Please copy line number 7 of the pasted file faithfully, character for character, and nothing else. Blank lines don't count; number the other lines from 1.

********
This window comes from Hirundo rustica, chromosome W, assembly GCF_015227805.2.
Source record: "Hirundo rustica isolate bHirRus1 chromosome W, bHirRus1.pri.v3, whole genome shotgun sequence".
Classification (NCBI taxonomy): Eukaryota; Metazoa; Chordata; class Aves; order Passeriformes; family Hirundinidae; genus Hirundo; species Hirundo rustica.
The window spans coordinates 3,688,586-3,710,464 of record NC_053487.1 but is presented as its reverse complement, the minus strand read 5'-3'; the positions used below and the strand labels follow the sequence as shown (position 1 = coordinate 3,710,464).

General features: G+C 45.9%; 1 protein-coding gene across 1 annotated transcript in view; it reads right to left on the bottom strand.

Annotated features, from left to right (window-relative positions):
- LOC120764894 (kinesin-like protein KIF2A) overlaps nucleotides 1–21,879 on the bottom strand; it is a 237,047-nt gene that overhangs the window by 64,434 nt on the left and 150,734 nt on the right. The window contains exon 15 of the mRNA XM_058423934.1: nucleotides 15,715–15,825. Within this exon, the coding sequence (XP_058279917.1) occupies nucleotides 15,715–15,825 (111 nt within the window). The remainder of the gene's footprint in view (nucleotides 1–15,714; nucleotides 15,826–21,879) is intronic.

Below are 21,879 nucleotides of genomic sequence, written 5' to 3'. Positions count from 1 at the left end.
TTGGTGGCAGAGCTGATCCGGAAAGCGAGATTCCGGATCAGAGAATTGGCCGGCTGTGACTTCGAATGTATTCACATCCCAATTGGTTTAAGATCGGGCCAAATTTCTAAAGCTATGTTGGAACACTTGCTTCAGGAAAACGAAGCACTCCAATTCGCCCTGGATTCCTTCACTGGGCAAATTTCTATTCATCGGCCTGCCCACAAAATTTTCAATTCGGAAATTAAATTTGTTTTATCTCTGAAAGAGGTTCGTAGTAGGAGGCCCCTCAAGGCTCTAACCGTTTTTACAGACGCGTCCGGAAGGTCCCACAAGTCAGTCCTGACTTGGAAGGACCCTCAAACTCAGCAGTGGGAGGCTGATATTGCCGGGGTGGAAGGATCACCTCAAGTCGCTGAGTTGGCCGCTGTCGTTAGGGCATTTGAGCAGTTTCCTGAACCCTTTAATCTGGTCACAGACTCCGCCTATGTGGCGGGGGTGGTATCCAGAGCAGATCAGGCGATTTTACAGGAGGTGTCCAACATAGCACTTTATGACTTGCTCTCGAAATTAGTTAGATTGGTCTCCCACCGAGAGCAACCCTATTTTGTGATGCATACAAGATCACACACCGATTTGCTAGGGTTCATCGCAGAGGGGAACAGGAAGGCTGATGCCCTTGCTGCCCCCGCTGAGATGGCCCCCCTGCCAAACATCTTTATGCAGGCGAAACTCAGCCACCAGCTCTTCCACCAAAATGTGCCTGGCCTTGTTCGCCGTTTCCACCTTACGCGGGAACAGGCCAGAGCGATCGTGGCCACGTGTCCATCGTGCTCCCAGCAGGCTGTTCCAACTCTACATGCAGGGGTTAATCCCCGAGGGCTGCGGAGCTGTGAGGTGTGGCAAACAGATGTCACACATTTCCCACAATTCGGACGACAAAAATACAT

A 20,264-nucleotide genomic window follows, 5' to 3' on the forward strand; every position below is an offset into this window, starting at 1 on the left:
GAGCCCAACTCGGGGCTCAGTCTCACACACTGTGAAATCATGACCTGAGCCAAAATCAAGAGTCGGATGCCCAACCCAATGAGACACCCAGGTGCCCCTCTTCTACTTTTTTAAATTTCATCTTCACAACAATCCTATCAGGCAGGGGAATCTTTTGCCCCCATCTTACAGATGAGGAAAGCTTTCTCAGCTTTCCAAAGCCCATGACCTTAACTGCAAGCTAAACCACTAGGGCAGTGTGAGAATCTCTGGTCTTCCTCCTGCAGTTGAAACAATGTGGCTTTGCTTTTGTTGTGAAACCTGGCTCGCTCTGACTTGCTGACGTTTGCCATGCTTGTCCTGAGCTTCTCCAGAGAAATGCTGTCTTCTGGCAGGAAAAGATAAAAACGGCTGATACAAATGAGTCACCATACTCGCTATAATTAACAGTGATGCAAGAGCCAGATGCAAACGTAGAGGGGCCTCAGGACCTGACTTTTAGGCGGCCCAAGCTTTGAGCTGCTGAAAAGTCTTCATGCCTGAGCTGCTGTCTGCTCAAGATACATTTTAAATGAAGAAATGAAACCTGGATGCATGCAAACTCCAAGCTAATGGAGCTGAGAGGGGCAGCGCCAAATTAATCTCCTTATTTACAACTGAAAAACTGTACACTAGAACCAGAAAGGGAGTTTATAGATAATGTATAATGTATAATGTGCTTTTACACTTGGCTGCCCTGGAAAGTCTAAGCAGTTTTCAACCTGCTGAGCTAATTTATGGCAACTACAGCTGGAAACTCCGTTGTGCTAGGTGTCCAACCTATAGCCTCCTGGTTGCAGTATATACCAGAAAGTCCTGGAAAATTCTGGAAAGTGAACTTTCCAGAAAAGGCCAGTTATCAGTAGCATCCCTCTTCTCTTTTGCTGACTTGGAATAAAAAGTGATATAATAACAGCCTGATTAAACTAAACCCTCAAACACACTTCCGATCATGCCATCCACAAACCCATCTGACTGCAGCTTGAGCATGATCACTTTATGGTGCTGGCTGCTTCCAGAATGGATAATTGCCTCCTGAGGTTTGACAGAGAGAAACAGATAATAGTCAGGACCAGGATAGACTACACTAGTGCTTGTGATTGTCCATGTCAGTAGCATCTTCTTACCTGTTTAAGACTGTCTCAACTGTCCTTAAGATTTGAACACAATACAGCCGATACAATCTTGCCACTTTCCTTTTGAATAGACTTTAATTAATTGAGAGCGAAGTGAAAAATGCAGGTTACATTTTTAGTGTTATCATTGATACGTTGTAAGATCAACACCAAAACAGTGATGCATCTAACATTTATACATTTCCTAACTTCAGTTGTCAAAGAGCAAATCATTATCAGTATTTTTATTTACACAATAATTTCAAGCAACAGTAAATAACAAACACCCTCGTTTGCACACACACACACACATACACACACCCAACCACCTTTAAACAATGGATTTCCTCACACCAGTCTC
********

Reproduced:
- LOC120764894 (kinesin-like protein KIF2A) overlaps nucleotides 1–21,879 on the bottom strand; it is a 237,047-nt gene that overhangs the window by 64,434 nt on the left and 150,734 nt on the right. The window contains exon 15 of the mRNA XM_058423934.1: nucleotides 15,715–15,825. Within this exon, the coding sequence (XP_058279917.1) occupies nucleotides 15,715–15,825 (111 nt within the window). The remainder of the gene's footprint in view (nucleotides 1–15,714; nucleotides 15,826–21,879) is intronic.